Payments can be made at the Patient Financial Services office, Monday through Friday, 8:00 a.m. to 4:30 p.m., or by mail to the address below. Southwell accepts Mastercard, VISA, American Express and Discover credit cards. To utilize a credit card, present your card at the cashier’s window or return your credit card information by mail on the billing statement.
For correspondence please mail to:
To view our Chargemaster, please click here.
Need financial assistance? Please click here for information.
Your Rights and Protections Against Surprise Medical Bills
When you get emergency care or get treated by an out-of-network provider at an in-network hospital or ambulatory surgical center, you are protected from surprise billing or balance billing.
What is “balance billing” (sometimes called “surprise billing”)?
When you see a doctor or other health care provider, you may owe certain out-of-pocket costs, such as a copayment, coinsurance, and/or a deductible. You may have other costs or have to pay the entire bill if you see a provider or visit a health care facility that isn’t in your health plan’s network.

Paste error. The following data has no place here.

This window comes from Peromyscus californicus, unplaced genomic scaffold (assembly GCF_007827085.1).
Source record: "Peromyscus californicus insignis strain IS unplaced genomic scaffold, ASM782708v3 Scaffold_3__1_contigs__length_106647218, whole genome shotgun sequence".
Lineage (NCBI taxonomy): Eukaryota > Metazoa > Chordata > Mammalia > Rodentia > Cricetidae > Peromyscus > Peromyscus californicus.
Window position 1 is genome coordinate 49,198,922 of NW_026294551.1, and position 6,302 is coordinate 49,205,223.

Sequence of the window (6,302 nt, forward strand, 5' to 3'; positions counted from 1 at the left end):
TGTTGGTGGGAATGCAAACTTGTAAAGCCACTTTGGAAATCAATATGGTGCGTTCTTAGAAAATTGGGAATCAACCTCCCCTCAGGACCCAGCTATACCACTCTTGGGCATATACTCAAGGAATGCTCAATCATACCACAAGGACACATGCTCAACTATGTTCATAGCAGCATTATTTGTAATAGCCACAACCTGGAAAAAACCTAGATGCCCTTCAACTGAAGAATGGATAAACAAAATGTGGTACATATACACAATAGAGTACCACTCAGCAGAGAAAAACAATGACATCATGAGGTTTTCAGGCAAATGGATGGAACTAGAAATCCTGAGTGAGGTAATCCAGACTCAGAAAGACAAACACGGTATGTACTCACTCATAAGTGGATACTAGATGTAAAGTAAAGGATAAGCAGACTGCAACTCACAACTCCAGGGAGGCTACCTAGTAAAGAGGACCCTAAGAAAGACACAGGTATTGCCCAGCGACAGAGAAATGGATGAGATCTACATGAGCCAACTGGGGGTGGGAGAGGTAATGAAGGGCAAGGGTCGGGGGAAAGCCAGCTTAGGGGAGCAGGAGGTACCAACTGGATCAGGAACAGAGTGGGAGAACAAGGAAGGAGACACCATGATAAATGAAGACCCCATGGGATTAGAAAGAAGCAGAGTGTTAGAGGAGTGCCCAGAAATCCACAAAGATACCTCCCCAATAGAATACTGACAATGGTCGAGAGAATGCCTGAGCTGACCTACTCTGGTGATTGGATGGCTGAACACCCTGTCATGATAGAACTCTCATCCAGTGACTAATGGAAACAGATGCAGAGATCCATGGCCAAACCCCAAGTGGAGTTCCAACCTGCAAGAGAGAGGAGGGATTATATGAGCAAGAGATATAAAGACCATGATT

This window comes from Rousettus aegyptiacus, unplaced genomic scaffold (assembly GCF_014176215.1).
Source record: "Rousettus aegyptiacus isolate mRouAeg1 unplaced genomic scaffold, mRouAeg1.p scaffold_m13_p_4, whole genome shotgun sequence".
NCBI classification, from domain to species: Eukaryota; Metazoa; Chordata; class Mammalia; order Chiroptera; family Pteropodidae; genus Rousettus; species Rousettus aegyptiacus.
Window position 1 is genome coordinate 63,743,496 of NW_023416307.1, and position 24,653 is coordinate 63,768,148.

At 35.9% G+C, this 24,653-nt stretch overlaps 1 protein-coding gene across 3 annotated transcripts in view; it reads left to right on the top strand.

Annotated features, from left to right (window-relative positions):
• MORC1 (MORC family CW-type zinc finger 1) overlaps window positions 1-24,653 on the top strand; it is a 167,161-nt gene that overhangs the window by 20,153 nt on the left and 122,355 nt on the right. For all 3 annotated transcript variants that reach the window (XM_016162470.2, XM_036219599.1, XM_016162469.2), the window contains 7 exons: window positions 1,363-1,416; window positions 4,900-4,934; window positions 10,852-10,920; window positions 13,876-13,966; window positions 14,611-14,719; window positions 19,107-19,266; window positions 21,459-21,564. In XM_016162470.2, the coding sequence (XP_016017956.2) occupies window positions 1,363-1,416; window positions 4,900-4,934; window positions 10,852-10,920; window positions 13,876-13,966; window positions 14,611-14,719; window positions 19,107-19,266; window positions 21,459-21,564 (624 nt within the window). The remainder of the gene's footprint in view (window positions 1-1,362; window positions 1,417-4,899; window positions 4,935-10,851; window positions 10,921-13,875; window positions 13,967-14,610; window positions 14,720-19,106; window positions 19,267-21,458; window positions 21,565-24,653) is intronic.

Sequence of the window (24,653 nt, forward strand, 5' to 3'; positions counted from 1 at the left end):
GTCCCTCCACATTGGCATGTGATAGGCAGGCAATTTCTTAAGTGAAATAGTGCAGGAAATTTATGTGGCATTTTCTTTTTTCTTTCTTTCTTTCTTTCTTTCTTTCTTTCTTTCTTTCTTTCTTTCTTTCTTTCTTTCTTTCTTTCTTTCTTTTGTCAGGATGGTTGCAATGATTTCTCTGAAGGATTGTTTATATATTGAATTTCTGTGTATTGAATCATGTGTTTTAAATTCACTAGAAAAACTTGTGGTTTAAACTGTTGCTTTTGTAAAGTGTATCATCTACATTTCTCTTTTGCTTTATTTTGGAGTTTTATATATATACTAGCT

“Out-of-network” describes providers and facilities that haven’t signed a contract with your health plan. Out-of-network providers may be permitted to bill you for the difference between what your plan agreed to pay and the full amount charged for a service. This is called “balance billing.” This amount is likely more than in-network costs for the same service and might not count toward your annual out-of-pocket limit.
“Surprise billing” is an unexpected balance bill. This can happen when you can’t control who is involved in your care—like when you have an emergency or when you schedule a visit at an in- network facility but are unexpectedly treated by an out-of-network provider.